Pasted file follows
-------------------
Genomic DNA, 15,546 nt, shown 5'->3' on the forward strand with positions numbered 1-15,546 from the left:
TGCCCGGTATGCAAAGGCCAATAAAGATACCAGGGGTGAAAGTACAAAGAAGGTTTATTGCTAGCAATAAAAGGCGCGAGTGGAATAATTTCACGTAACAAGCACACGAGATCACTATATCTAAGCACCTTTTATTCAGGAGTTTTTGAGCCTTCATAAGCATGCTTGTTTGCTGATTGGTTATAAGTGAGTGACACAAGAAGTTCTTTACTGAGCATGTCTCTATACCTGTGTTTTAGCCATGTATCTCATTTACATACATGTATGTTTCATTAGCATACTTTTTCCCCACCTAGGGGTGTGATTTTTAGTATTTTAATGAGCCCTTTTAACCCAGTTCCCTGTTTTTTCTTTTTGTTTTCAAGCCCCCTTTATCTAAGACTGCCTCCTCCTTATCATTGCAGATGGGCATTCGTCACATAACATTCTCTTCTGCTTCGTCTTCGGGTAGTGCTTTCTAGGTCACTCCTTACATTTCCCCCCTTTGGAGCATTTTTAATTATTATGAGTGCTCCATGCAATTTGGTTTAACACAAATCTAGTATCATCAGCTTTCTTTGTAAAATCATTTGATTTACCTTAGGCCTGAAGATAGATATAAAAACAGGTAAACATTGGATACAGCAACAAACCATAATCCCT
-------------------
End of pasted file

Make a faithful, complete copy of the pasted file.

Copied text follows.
Genomic DNA, 15,546 nt, shown 5'->3' on the forward strand with positions numbered 1-15,546 from the left:
TGCCCGGTATGCAAAGGCCAATAAAGATACCAGGGGTGAAAGTACAAAGAAGGTTTATTGCTAGCAATAAAAGGCGCGAGTGGAATAATTTCACGTAACAAGCACACGAGATCACTATATCTAAGCACCTTTTATTCAGGAGTTTTTGAGCCTTCATAAGCATGCTTGTTTGCTGATTGGTTATAAGTGAGTGACACAAGAAGTTCTTTACTGAGCATGTCTCTATACCTGTGTTTTAGCCATGTATCTCATTTACATACATGTATGTTTCATTAGCATACTTTTTCCCCACCTAGGGGTGTGATTTTTAGTATTTTAATGAGCCCTTTTAACCCAGTTCCCTGTTTTTTCTTTTTGTTTTCAAGCCCCCTTTATCTAAGACTGCCTCCTCCTTATCATTGCAGATGGGCATTCGTCACATAACATTCTCTTCTGCTTCGTCTTCGGGTAGTGCTTTCTAGGTCACTCCTTACATTTCCCCCCTTTGGAGCATTTTTAATTATTATGAGTGCTCCATGCAATTTGGTTTAACACAAATCTAGTATCATCAGCTTTCTTTGTAAAATCATTTGATTTACCTTAGGCCTGAAGATAGATATAAAAACAGGTAAACATTGGATACAGCAACAAACCATAATCCCT